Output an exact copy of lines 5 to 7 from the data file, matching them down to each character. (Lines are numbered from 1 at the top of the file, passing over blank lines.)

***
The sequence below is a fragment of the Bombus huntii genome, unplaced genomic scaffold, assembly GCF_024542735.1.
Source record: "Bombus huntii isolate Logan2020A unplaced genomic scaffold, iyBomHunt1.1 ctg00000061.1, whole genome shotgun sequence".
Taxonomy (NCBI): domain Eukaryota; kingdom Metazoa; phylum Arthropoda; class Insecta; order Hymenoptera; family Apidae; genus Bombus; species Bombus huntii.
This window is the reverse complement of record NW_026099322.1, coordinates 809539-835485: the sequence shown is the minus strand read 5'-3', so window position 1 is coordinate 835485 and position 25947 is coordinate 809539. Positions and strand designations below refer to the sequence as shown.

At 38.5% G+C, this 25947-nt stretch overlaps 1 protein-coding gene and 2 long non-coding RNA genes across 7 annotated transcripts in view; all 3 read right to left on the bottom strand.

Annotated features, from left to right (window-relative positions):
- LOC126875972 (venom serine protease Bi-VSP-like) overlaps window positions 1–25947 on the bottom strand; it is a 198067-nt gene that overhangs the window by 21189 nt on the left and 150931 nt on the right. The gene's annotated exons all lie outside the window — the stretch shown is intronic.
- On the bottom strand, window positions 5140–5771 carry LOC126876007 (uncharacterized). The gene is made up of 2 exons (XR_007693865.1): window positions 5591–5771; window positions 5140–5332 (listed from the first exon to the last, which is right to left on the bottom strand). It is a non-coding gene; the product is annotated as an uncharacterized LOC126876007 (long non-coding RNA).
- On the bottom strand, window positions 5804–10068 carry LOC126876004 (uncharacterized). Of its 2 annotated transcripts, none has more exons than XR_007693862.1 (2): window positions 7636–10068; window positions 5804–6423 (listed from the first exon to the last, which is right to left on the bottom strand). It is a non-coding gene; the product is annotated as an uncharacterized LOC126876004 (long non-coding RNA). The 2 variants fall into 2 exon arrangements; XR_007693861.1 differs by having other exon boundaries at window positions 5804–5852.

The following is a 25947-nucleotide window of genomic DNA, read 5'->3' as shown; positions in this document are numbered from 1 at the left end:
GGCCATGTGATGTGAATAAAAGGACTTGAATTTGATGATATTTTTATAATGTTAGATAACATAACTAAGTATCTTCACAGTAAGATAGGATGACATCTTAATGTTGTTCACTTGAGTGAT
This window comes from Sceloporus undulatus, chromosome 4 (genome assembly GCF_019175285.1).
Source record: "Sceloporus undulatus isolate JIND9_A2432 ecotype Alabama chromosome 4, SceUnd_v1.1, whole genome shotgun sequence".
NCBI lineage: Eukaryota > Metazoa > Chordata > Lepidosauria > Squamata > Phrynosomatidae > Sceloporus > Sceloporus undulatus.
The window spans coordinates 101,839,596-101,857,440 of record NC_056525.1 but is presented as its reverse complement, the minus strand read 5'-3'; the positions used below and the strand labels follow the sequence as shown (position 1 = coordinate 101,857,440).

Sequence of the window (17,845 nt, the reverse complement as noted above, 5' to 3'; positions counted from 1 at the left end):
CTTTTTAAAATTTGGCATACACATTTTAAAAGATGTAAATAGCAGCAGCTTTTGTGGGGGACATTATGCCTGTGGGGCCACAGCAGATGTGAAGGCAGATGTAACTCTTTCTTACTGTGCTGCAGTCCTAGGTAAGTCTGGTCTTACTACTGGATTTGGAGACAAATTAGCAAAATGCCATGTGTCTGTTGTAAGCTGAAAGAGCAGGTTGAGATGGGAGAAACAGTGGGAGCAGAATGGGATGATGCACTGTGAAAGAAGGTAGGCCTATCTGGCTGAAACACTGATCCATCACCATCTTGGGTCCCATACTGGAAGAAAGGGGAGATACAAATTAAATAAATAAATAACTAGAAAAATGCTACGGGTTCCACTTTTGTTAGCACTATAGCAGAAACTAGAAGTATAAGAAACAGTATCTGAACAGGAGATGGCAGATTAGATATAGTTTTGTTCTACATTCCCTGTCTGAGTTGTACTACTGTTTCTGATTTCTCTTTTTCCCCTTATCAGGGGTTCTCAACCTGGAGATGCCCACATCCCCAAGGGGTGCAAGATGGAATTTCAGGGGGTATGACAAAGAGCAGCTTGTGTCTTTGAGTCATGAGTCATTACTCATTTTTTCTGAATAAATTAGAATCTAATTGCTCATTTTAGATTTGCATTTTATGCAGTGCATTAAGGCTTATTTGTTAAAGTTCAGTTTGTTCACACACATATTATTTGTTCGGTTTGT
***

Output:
At 38.5% G+C, this 25947-nt stretch overlaps 1 protein-coding gene and 2 long non-coding RNA genes across 7 annotated transcripts in view; all 3 read right to left on the bottom strand.

Annotated features, from left to right (window-relative positions):
- LOC126875972 (venom serine protease Bi-VSP-like) overlaps window positions 1–25947 on the bottom strand; it is a 198067-nt gene that overhangs the window by 21189 nt on the left and 150931 nt on the right. The gene's annotated exons all lie outside the window — the stretch shown is intronic.